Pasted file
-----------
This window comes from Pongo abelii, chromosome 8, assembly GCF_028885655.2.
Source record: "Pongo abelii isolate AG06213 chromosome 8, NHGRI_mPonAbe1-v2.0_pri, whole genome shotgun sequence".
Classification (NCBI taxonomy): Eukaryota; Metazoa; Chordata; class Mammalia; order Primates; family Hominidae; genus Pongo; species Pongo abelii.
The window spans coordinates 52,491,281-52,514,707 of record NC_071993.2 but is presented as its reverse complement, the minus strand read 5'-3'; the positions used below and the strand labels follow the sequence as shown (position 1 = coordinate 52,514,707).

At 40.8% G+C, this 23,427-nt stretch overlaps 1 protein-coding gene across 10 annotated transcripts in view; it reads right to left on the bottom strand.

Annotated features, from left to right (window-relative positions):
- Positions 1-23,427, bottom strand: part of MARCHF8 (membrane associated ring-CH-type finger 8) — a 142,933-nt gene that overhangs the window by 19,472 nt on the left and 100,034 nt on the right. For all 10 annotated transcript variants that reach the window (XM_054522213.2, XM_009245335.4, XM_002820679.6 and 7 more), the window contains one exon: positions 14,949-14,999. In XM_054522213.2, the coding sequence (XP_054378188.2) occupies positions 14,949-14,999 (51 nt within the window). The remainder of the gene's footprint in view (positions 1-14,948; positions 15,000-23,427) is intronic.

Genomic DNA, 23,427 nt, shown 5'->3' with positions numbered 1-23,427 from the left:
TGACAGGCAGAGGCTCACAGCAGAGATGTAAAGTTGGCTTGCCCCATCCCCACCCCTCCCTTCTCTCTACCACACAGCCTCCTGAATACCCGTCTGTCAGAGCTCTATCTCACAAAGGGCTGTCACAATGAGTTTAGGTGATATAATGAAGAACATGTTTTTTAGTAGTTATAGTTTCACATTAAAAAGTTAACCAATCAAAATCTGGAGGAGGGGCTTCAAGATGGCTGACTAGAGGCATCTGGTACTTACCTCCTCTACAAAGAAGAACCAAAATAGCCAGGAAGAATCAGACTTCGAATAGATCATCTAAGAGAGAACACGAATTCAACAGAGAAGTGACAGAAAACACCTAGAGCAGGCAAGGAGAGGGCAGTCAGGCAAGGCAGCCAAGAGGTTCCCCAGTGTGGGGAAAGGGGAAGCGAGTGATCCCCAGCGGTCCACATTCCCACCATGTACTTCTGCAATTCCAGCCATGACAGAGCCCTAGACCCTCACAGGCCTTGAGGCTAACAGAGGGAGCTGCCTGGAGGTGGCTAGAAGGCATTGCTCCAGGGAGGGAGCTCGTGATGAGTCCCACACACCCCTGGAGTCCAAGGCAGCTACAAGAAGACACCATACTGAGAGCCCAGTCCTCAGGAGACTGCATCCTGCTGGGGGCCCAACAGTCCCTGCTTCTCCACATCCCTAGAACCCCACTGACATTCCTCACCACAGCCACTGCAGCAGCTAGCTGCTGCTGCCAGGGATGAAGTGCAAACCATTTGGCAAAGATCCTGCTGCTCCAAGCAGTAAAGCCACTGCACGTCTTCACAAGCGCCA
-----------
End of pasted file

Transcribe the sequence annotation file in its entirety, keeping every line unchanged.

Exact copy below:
This window comes from Pongo abelii, chromosome 8, assembly GCF_028885655.2.
Source record: "Pongo abelii isolate AG06213 chromosome 8, NHGRI_mPonAbe1-v2.0_pri, whole genome shotgun sequence".
Classification (NCBI taxonomy): Eukaryota; Metazoa; Chordata; class Mammalia; order Primates; family Hominidae; genus Pongo; species Pongo abelii.
The window spans coordinates 52,491,281-52,514,707 of record NC_071993.2 but is presented as its reverse complement, the minus strand read 5'-3'; the positions used below and the strand labels follow the sequence as shown (position 1 = coordinate 52,514,707).

At 40.8% G+C, this 23,427-nt stretch overlaps 1 protein-coding gene across 10 annotated transcripts in view; it reads right to left on the bottom strand.

Annotated features, from left to right (window-relative positions):
- Positions 1-23,427, bottom strand: part of MARCHF8 (membrane associated ring-CH-type finger 8) — a 142,933-nt gene that overhangs the window by 19,472 nt on the left and 100,034 nt on the right. For all 10 annotated transcript variants that reach the window (XM_054522213.2, XM_009245335.4, XM_002820679.6 and 7 more), the window contains one exon: positions 14,949-14,999. In XM_054522213.2, the coding sequence (XP_054378188.2) occupies positions 14,949-14,999 (51 nt within the window). The remainder of the gene's footprint in view (positions 1-14,948; positions 15,000-23,427) is intronic.

Genomic DNA, 23,427 nt, shown 5'->3' with positions numbered 1-23,427 from the left:
TGACAGGCAGAGGCTCACAGCAGAGATGTAAAGTTGGCTTGCCCCATCCCCACCCCTCCCTTCTCTCTACCACACAGCCTCCTGAATACCCGTCTGTCAGAGCTCTATCTCACAAAGGGCTGTCACAATGAGTTTAGGTGATATAATGAAGAACATGTTTTTTAGTAGTTATAGTTTCACATTAAAAAGTTAACCAATCAAAATCTGGAGGAGGGGCTTCAAGATGGCTGACTAGAGGCATCTGGTACTTACCTCCTCTACAAAGAAGAACCAAAATAGCCAGGAAGAATCAGACTTCGAATAGATCATCTAAGAGAGAACACGAATTCAACAGAGAAGTGACAGAAAACACCTAGAGCAGGCAAGGAGAGGGCAGTCAGGCAAGGCAGCCAAGAGGTTCCCCAGTGTGGGGAAAGGGGAAGCGAGTGATCCCCAGCGGTCCACATTCCCACCATGTACTTCTGCAATTCCAGCCATGACAGAGCCCTAGACCCTCACAGGCCTTGAGGCTAACAGAGGGAGCTGCCTGGAGGTGGCTAGAAGGCATTGCTCCAGGGAGGGAGCTCGTGATGAGTCCCACACACCCCTGGAGTCCAAGGCAGCTACAAGAAGACACCATACTGAGAGCCCAGTCCTCAGGAGACTGCATCCTGCTGGGGGCCCAACAGTCCCTGCTTCTCCACATCCCTAGAACCCCACTGACATTCCTCACCACAGCCACTGCAGCAGCTAGCTGCTGCTGCCAGGGATGAAGTGCAAACCATTTGGCAAAGATCCTGCTGCTCCAAGCAGTAAAGCCACTGCACGTCTTCACAAGCGCCA